Multinational chemical company Orica has been fined almost $500,000 over the release of cyanide off the central Queensland coast.
Orica released illegally high levels of the toxic chemical at its Gladstone facility more than 200 times between March last year and February this year.
The company pleaded guilty to four breaches of the Environmental Protection Act, including the release of cyanide through stormwater and for not testing for the chemical for the 20 months up to February.
In Gladstone, Magistrate Russell Warfield issued the company with a $432,000 fine, ruling over half must go towards conservation groups.
Queensland Environment Minister Andrew Powell says he welcomes the decision.
"This is about the fact that a company has breached the environmental conditions that were imposed upon it," he said.
"That kind of behaviour is not acceptable and that kind of behaviour will be dealt with by this Government." Orica says there is no evidence the breaches caused environmental damage and it will put $30 million into upgrading its Yarwun site.
Premier Campbell Newman says the hefty fine should serve as a warning to other businesses.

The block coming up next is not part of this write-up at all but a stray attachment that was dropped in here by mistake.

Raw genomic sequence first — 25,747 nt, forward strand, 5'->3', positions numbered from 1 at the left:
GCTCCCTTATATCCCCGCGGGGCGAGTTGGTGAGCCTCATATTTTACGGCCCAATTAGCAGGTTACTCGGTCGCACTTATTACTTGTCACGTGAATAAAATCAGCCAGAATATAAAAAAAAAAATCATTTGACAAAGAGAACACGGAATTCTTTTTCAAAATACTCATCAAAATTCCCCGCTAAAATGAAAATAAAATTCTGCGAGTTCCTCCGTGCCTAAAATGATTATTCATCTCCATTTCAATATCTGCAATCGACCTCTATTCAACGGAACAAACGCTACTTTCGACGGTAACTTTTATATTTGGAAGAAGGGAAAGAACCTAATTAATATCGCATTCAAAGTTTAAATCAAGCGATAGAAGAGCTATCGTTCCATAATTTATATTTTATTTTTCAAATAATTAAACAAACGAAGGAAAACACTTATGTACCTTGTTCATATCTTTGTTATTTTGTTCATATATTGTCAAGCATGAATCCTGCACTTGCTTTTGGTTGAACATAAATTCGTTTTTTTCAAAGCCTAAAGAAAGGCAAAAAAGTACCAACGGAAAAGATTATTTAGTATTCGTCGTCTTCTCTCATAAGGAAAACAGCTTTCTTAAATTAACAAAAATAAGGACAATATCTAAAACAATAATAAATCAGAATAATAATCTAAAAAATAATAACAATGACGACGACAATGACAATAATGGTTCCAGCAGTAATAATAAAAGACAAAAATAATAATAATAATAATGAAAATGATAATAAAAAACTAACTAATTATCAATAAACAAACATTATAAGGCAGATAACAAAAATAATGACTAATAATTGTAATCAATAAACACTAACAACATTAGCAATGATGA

Mr Newman says the State Government is committed to protecting the environment.
"The fine of $430,000 is a significant fine - I welcome that," he said.
"I hope business in Queensland sees as a strong signal this Government, while it is pro-business and pro-jobs and investment, will not allow people to hurt our environment." 'Strong message' Michael McCabe from the Capricorn Conservation Council says it sends a strong message.
"We're very pleased to see that the Environmental Protection Act does have some teeth that severe penalties are applied to people who breach or who fail to notify of breaches," he said.
"Penalties of this nature do actually make a mark.
"If you fine a company $10,000, it's really not a significant penalty.
"These sorts of levels not only is it a financial disincentive to do the wrong thing, it's also a public reputation issue."